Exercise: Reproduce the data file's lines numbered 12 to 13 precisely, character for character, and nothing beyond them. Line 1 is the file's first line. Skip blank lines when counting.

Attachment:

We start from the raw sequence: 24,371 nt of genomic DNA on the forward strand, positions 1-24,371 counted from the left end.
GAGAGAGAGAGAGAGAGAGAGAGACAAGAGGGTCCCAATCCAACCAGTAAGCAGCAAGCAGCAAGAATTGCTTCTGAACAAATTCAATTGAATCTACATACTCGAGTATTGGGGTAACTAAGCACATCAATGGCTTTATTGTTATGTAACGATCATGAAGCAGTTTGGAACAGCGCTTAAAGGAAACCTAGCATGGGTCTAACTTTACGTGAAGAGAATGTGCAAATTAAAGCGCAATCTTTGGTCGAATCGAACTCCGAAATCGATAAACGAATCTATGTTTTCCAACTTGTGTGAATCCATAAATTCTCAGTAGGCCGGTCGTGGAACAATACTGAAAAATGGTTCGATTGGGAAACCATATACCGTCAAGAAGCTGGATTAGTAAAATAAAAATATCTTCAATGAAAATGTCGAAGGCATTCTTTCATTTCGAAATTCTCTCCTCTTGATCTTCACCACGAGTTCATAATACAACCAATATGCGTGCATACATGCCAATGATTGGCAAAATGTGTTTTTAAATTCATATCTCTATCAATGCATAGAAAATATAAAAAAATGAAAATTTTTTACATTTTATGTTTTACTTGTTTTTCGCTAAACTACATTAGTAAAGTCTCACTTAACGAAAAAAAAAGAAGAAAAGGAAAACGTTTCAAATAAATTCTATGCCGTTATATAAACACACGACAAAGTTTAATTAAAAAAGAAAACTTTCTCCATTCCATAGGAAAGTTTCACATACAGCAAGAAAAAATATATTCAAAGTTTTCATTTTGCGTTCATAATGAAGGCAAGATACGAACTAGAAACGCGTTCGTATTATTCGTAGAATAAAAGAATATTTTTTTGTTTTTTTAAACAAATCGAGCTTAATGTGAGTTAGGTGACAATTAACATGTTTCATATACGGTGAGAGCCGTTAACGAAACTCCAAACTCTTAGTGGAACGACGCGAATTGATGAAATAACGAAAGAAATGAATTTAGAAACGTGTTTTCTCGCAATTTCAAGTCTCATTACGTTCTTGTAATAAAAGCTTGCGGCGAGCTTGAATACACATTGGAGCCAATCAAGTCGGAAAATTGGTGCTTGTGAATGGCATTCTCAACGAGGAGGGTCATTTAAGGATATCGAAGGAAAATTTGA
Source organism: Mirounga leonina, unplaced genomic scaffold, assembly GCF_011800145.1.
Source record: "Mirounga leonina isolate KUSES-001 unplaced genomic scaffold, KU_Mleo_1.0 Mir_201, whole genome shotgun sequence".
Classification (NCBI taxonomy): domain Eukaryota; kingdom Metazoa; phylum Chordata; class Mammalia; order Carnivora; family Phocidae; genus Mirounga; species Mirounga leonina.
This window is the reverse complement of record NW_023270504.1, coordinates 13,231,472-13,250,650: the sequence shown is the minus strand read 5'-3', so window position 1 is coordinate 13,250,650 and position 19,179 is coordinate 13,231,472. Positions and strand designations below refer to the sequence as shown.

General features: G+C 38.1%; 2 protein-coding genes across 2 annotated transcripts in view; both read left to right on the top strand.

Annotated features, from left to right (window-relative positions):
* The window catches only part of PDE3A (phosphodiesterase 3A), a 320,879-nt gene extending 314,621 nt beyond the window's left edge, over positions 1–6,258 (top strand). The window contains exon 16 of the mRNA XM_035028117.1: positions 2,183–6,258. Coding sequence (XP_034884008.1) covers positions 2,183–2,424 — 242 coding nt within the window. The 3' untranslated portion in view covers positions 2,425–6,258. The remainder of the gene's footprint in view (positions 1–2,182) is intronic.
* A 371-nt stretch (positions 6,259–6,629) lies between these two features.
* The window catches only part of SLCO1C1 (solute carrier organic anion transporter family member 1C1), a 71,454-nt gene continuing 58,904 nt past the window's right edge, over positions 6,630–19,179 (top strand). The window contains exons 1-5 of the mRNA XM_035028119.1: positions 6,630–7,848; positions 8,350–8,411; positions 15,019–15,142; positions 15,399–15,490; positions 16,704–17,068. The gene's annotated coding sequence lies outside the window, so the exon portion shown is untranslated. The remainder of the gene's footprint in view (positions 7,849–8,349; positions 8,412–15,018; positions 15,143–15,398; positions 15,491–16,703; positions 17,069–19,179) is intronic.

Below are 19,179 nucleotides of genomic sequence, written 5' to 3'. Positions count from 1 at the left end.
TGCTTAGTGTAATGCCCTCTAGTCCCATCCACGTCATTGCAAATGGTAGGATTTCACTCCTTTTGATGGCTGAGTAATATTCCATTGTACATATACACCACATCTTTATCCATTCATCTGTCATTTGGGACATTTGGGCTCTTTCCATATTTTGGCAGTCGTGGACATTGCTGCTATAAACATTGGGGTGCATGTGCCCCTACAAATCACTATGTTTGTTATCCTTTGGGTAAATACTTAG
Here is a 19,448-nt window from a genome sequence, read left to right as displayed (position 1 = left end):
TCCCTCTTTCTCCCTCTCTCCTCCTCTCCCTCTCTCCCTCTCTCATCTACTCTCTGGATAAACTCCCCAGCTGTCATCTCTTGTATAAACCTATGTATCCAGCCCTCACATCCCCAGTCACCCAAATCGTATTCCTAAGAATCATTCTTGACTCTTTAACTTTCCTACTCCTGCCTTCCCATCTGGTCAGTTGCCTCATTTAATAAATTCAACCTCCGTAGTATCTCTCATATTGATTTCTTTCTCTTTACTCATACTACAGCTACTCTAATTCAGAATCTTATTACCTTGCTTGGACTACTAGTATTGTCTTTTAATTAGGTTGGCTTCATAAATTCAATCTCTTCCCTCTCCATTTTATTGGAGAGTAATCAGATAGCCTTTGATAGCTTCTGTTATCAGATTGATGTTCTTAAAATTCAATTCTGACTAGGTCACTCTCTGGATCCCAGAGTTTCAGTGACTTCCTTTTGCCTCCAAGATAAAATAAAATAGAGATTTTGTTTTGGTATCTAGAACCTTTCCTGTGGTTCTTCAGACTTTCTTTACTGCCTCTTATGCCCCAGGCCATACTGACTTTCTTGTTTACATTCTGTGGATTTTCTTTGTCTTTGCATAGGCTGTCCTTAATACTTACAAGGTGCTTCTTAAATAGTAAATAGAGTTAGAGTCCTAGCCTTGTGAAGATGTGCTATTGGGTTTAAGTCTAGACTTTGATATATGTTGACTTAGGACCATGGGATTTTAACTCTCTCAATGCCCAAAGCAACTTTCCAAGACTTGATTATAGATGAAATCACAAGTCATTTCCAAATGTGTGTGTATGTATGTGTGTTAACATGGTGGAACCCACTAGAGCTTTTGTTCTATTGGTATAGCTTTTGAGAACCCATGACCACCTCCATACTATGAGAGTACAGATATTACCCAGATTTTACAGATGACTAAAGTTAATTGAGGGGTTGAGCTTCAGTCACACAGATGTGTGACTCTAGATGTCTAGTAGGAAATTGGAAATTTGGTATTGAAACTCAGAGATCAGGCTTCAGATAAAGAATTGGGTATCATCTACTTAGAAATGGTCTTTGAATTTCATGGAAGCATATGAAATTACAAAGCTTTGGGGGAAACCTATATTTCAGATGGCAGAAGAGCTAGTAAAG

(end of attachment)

Below are 19,179 nucleotides of genomic sequence, written 5' to 3'. Positions count from 1 at the left end.
TGCTTAGTGTAATGCCCTCTAGTCCCATCCACGTCATTGCAAATGGTAGGATTTCACTCCTTTTGATGGCTGAGTAATATTCCATTGTACATATACACCACATCTTTATCCATTCATCTGTCATTTGGGACATTTGGGCTCTTTCCATATTTTGGCAGTCGTGGACATTGCTGCTATAAACATTGGGGTGCATGTGCCCCTACAAATCACTATGTTTGTTATCCTTTGGGTAAATACTTAG